A geek friend of mine suffered a stroke last week and will be in a rehabilitation hospital for a few weeks. His room has WiFi in it.
I’d like to make him a device with a single rocker switch (or slider switch) where he can indicate whether he is up for having visitors.
The setting on the device will show up on a web site (that I make) where there will be a green light saying: “Jim is up for having visitors today.” or a red light with the words: “Jim would prefer not having visitors today.”
Could this be done pretty simply with an Arduino? How about the wifi communications part?
Sorry to hear of your friend’s stroke, but how nice of you to want to make something to aid in his recovery. Your idea immediately reminded me of a project done at ITP called Is The Floor Open. It is a simple knife switch attached to an Arduino with an Ethernet shield that forwards the switch state to a website and Twitter account. Co-creator Greg Borenstein (author of Making Things See) writes:
The structure of the project was as follows:
- Arduino w/Ethernet shield that looked for a change in the state of the switch: open->closed meant floor closed at the end of the night. closed->open meant floor opened in the morning. When it detected that change it made an HTTP POST to a web service
- That web service was written in Ruby using Sinatra and DataMapper and runs on Heroku. The web service receives the data from the Arduino, records the time of the event and which direction the switch was thrown. It sends a tweet to twitter under the credentials for the istheflooropen twitter account. It also displays the current status on one web page and the full log of all received events in the past on another.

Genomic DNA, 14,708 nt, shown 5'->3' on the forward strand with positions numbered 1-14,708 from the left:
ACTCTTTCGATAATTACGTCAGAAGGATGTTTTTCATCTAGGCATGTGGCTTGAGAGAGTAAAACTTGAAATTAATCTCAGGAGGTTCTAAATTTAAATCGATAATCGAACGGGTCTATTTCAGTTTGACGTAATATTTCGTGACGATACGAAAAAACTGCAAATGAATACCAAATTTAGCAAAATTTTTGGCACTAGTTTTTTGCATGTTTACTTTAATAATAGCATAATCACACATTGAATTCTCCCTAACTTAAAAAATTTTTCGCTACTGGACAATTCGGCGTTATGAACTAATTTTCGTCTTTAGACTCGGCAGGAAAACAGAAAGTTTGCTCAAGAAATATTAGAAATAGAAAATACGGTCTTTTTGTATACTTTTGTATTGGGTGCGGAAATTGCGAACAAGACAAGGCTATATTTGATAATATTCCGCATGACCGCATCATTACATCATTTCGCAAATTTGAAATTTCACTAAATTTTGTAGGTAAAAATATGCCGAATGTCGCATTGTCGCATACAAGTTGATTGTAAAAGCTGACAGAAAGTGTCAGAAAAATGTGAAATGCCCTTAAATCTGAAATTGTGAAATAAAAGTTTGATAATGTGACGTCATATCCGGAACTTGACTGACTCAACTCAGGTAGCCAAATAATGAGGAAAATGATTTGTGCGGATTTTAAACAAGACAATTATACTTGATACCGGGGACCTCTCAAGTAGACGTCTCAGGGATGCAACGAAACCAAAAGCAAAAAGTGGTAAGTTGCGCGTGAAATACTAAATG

Greg has documentation of different versions of the Arduino code at these two links. However, if you need to connect to WiFi, the Ethernet shield isn’t the right beast for your needs. You’ll need something like the Cupperhead WiFi shield, and then you’ll be able to connect to the hospital’s WiFi network.
I hope this helps, and that your friend makes a speedy recovery. Please let us know how your project works out. And for readers, please give any suggestions you have for Phil in the comments.
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